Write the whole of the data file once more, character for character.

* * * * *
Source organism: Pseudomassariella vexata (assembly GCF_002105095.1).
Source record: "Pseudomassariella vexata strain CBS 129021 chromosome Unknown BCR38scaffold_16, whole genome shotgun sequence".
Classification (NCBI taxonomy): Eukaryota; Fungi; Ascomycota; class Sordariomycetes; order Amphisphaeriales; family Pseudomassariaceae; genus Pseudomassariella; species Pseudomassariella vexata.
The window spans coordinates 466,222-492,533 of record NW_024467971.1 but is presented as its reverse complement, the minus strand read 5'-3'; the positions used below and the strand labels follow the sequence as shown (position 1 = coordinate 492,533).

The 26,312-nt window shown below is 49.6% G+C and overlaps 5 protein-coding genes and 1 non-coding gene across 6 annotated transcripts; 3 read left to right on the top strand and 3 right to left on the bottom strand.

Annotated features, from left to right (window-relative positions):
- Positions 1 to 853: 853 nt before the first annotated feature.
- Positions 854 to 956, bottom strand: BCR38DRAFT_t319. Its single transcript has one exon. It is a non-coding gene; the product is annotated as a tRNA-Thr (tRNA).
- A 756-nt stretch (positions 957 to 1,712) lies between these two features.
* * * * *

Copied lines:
Source organism: Pseudomassariella vexata (assembly GCF_002105095.1).
Source record: "Pseudomassariella vexata strain CBS 129021 chromosome Unknown BCR38scaffold_16, whole genome shotgun sequence".
Classification (NCBI taxonomy): Eukaryota; Fungi; Ascomycota; class Sordariomycetes; order Amphisphaeriales; family Pseudomassariaceae; genus Pseudomassariella; species Pseudomassariella vexata.
The window spans coordinates 466,222-492,533 of record NW_024467971.1 but is presented as its reverse complement, the minus strand read 5'-3'; the positions used below and the strand labels follow the sequence as shown (position 1 = coordinate 492,533).

The 26,312-nt window shown below is 49.6% G+C and overlaps 5 protein-coding genes and 1 non-coding gene across 6 annotated transcripts; 3 read left to right on the top strand and 3 right to left on the bottom strand.

Annotated features, from left to right (window-relative positions):
- Positions 1 to 853: 853 nt before the first annotated feature.
- Positions 854 to 956, bottom strand: BCR38DRAFT_t319. Its single transcript has one exon. It is a non-coding gene; the product is annotated as a tRNA-Thr (tRNA).
- A 756-nt stretch (positions 957 to 1,712) lies between these two features.